The remains of Jacob Wetterling have been found in Minnesota. Jacob was abducted in 1989 at age 11. It was a crime that scared, scarred, and deeply saddened people around the globe. As his mother Patti told the Minneapolis Star Tribune on Saturday: "Our hearts are broken. We have no words."
Jacob was snatched off his bike, half a mile from his home, by a masked man with a gun on a dark October night. Danny Heinrich, a suspect first questioned shortly after Jacob's disappearance and now in federal custody on child pornography charges, gave investigators the information that led to the boy's hidden grave.
The paper added that the authorities did not give much more information about why Heinrich, who has been in federal custody almost a year, suddenly decided to confess the whereabouts of the body.
Maybe we will learn more, maybe not. What hurts most is that whatever ray of hope the parents might have held onto is gone. It is painful to even imagine that light going dark.
It is painful in a more intellectual sense to contemplate the effect that Jacob's unspeakable fate had on American families. Not only did it grip us with dread, that dread—and anger—directly paved the way to the sex offender registry. As Jennifer Bleyer explained in this extraordinary article in City Pages about Jacob's mother, Patty, in 2013:
[T]he Jacob Wetterling Crimes Against Children and Sexually Violent Offender Registration Act…was part of a landmark violent crime bill in 1994 that required law enforcement in every state to maintain registries of convicted sex offenders and track where they lived after being released from prison.
Two years later, Megan's Law mandated making the registry public. As Bleyer notes:
Virtually all the major laws regarding sex offenders have been passed in the wake of grisly, high profile crimes against kids and, like Megan's Law, they bear victims' names as somber memorials. The laws tend to fuel the impression that sex offenders are a uniform class of creepy strangers lurking in the shadows who are bound to attack children over and over again.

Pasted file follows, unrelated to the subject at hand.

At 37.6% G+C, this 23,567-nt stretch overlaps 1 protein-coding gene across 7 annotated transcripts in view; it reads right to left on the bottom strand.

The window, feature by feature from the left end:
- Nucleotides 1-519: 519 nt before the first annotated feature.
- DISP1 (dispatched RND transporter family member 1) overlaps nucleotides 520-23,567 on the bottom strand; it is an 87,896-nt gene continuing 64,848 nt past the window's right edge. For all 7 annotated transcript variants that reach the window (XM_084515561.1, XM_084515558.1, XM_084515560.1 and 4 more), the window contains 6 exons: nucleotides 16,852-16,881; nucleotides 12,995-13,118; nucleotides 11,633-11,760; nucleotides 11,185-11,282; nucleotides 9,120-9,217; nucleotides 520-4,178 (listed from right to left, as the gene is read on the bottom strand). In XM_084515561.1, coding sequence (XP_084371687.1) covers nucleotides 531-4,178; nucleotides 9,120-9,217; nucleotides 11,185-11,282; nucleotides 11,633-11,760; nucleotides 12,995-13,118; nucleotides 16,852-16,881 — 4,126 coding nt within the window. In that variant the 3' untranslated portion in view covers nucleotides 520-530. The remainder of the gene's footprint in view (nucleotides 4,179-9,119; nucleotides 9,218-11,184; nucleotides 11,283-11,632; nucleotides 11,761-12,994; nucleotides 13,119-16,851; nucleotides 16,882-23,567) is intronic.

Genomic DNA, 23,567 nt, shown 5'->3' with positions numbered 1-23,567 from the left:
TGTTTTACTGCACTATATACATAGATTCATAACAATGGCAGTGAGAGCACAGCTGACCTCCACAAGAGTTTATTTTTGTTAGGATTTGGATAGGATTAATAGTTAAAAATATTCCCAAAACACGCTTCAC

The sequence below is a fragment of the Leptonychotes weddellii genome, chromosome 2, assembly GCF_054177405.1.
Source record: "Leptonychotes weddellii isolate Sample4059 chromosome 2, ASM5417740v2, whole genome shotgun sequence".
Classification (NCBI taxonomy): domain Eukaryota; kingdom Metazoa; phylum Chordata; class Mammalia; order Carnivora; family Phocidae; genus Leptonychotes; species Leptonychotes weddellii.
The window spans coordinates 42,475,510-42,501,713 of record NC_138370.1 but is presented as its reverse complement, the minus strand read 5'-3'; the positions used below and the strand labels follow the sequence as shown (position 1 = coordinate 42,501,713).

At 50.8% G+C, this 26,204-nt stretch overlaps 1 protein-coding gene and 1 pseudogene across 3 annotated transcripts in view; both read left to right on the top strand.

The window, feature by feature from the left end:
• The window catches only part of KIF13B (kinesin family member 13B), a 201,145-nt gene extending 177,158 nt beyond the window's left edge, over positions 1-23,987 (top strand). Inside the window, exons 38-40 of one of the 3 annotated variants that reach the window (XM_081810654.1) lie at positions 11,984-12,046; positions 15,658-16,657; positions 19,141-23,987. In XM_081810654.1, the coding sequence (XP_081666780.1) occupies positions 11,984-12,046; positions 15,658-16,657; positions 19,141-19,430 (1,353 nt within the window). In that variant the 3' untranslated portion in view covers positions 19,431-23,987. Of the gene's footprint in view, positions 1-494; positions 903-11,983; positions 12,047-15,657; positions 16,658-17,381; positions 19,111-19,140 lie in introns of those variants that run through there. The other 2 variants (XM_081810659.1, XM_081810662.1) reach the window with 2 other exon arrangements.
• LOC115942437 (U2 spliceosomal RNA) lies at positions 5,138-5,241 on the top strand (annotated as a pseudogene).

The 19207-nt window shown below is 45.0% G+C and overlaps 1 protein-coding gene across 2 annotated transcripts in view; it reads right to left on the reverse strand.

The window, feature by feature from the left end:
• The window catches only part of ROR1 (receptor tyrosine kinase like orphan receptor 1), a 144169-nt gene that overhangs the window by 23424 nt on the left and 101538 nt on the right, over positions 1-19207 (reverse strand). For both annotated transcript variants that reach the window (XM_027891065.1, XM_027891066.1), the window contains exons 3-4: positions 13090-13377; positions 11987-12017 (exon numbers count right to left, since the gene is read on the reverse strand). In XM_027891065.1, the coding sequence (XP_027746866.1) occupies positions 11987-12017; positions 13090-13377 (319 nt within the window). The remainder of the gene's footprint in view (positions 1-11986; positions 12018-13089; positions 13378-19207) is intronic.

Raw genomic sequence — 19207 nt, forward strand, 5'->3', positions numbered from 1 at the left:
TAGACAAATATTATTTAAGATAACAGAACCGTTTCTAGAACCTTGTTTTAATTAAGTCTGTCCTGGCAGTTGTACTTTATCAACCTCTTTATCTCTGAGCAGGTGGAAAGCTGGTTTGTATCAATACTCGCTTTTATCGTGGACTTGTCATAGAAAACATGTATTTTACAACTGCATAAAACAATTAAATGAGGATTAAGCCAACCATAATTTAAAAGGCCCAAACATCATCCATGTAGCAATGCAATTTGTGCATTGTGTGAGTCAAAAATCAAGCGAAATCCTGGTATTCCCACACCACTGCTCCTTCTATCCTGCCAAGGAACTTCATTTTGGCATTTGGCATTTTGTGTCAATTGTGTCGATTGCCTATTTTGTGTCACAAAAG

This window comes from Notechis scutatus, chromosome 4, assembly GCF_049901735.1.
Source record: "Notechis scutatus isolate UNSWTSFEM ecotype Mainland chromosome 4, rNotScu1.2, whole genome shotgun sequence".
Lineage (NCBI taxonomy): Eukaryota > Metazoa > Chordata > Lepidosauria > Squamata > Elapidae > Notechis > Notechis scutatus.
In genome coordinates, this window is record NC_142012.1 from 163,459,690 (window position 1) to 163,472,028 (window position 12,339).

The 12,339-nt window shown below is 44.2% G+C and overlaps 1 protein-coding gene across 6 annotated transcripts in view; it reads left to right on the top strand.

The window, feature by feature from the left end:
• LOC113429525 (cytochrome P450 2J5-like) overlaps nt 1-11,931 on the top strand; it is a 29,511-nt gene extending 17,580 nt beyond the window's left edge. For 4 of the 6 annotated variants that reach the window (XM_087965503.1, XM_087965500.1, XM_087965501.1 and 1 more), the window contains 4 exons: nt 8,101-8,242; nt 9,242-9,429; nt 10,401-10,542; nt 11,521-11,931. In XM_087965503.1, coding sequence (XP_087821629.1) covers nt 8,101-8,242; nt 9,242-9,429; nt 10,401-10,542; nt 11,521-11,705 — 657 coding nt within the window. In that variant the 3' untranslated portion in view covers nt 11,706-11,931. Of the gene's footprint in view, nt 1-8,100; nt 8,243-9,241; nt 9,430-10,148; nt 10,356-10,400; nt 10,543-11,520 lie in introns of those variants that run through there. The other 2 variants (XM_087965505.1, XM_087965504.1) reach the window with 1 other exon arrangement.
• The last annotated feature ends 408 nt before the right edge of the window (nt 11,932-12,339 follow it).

That's what Patty Wetterling used to believe about sex offenders, too. Yet over the course of two decades immersed in the issue, she found her assumptions slowly chipped away. Contrary to the widely held fear of predator strangers, she learned that abductions like Jacob's are extremely rare, and that 90 percent of sexual offenses against children are committed by family members or acquaintances. While sex offenders are stereotyped as incurable serial abusers, a 2002 Bureau of Justice study found that they in fact have distinctly low recidivism rate of just 5.3 percent for other sex crimes within three years of being released from prison.
Though the term "sex offender" itself seems to reflexively imply child rapist, a broadening number of so-called victimless crimes are forcing people onto the rolls.
On this sad night, I won't get into all the reasons the public sex offender registry hasn't made us safer. You can read the Bleyer piece to see how Patti Wetterling herself has come to question this legacy of her son's disappearance. And she's not alone. Just a few days ago the U.S. Court of Appeals for the 6th Circuit in Michigan declared that many of the registry's ever-increasing requirements are unconstitutional. It is terrible how bad crimes make bad law.
But the real point tonight is that one young man did not get to live out his days. His family has lived without him for 27 years, and they have just learned they must live without him forever.
We pass laws because we wish there was a way to ease this sadness. It's an understandable impulse, even if the result seldom makes for good public policy.